Introduction: $0.50 Adjustable Mini Percussion Shaker

About: I build drums, make costumes, work on house projects/repairs, dabble in Genealogy, eat tacos, and sometimes work in IT.

So ... you need/want a mini percussion shaker and don't want to spend $7-8 on an egg ($2 for a pair on Amazon)? You tried making your own egg using parts from your little Brother's Easter basket, but ended up covering the front row in rice when it came apart? Well my Friend, I have a solution for you.

1 6oz metal can ($0.50 at the Supermarket)
Side cutting can opener. These are also called "safety" or "Smooth Touch" can openers.

Step 1: Empty, Fill, Glue

Open the can.
Consume or save the contents of the can (I used mine in Chili).
Wash out the can (Removal of label is optional).
Fill can with desried amount of rice.
Glue lid back onto can.

You now have a Fixed Mini Percussion Shaker.

Step 2: Make an Adjustable Version

What's that?  You are undecisive you say?  You might want more rice in time?  Or less rice?  Or dried beans?  Or ball bearings?

Well ok little buddy!  Grab yourself a nut and bolt (which work together obviously), a small scrap of wood, and some epoxy.

Step 3: Drill the Lid

Find the center of your lid and drill a hole big enough for the bolt to fit through.  I used a shop made center finder and a drill press, but you could use math and a hand drill.

Step 4: Drill the Wood

Find the middle of the width.  I used an adjustable square, but you could use a tape measure or any ruler.
Length doesn't matter because we are cutting it to fit inside the can.
Drill a hole just large enough and deep enough for the nut.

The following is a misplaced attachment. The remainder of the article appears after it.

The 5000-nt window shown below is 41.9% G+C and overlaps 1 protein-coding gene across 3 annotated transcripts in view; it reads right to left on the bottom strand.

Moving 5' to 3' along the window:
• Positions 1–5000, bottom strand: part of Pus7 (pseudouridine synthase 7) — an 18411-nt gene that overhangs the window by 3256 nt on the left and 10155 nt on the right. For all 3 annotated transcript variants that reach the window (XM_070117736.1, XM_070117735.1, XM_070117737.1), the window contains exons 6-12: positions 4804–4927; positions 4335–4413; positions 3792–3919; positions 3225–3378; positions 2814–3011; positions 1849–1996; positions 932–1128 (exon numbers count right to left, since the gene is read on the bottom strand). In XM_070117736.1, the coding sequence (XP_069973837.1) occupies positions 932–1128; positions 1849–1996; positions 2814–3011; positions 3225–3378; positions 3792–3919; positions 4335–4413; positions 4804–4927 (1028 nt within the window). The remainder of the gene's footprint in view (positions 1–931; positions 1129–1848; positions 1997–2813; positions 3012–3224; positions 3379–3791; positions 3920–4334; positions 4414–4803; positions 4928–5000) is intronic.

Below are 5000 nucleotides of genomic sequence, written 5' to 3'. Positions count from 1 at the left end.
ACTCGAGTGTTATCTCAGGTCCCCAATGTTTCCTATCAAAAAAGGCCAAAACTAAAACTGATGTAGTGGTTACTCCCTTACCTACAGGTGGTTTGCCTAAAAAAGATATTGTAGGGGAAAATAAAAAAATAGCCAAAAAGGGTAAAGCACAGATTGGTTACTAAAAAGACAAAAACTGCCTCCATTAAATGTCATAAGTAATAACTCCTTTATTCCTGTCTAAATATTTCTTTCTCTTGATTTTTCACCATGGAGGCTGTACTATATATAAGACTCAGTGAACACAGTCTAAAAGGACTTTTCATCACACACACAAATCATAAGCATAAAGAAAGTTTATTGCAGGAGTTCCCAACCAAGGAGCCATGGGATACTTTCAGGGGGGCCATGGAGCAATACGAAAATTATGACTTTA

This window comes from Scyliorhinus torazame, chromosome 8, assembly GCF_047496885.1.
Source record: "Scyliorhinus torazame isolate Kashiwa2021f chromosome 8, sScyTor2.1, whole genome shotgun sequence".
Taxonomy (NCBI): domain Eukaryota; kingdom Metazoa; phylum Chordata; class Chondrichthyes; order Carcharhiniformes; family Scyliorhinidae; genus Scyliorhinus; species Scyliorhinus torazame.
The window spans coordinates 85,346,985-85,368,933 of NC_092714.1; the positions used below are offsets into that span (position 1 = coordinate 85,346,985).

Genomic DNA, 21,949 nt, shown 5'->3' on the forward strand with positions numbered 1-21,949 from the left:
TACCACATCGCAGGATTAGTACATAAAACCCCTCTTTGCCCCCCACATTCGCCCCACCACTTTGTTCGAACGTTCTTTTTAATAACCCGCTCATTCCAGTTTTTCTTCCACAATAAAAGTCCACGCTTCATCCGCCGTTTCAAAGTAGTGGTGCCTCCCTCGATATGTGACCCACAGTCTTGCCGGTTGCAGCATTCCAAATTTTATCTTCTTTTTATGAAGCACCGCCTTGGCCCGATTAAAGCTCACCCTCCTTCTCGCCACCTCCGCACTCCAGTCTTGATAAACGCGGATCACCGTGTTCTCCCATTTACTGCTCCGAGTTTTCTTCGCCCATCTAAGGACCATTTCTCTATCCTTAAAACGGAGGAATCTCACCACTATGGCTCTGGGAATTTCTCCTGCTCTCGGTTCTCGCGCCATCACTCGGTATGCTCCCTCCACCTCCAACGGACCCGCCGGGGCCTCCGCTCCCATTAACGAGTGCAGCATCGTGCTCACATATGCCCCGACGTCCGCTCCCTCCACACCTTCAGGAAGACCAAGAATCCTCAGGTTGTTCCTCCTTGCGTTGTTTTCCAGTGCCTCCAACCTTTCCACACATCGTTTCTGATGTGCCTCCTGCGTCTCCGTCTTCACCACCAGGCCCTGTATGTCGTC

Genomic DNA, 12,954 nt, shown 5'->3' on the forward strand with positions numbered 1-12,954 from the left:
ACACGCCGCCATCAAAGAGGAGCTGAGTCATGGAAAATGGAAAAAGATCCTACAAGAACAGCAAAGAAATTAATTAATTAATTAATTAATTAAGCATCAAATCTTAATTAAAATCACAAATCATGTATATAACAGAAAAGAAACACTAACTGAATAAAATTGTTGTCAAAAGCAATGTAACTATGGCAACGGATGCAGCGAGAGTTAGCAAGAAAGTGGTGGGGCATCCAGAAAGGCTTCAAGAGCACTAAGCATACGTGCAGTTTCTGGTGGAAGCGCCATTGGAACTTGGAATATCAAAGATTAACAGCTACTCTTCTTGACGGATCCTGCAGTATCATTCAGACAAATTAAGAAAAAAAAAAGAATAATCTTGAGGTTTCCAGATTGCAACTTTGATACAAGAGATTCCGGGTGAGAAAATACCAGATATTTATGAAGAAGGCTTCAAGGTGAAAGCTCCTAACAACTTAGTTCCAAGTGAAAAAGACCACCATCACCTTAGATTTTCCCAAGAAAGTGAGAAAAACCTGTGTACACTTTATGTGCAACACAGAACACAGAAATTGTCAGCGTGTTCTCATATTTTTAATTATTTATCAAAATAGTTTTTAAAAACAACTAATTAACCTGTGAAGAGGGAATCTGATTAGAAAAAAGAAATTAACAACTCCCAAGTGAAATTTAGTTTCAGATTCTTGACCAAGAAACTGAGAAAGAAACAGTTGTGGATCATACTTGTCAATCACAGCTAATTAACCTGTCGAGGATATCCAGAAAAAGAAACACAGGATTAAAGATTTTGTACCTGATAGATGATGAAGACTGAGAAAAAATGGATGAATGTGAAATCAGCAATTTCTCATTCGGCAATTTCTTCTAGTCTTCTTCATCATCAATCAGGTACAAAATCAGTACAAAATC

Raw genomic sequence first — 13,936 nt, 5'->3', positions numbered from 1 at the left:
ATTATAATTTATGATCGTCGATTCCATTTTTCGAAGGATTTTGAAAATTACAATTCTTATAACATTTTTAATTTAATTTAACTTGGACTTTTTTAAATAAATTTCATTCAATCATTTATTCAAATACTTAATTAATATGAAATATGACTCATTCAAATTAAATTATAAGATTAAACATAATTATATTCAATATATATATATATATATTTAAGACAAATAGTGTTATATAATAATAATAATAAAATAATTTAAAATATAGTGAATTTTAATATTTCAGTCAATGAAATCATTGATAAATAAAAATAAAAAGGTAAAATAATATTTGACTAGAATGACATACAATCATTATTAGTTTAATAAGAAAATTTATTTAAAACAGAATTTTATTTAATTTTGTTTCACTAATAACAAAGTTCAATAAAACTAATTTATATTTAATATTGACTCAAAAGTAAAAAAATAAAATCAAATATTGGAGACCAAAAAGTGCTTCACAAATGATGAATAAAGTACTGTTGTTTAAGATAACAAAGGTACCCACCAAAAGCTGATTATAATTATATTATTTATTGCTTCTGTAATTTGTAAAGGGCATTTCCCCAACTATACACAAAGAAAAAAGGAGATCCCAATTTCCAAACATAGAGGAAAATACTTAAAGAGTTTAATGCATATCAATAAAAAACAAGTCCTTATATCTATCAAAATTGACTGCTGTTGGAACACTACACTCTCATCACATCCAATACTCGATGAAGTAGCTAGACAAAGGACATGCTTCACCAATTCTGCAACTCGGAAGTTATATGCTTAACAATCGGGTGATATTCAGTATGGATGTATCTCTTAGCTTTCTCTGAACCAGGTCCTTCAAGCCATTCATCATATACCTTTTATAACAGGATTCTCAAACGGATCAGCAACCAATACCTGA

Switch to a smaller bit, which is the size of your bolt, and drill the rest of the way through.

Step 5: Layout the Size and Shape of the Wood

Temporarily screw the lid and wooden piece together so you can transfer the lid diameter to the wood.

Step 6: Shape the Wood to Fit Inside the Can

I used a bandsaw and an oscillating belt sander.  You could use a hand saw and any sander, or just a sander, or just sandpaper even.
I snuck up on the line and kept testing the fit.  Worst case scenario, you have to make a new piece.

Step 7: Epoxy Time

Mix up a small amout of epoxy.  You could probably use superglue, but I have epoxy.
Glue the nut into the larger hole in the wood.
Glue the wood into the can.  Make sure you recess (I wish my day job had recess) it enough for the lid to fit back on flush.
Clean up any excess epoxy that might hinder the lid fitting on once cured.

Step 8: Fill and Cap

Fill this baby up!  I used rice.  You can use whatever you want, but Jello would make a mess.  You have been warned.
Put the lid on the top.
Tighten the screw.

Don't want to have to use a screwdriver every time?  Use a slotted head screw wide enough to open with a dime.  Another option would be to use a thumb screw.

Step 9: The Build Video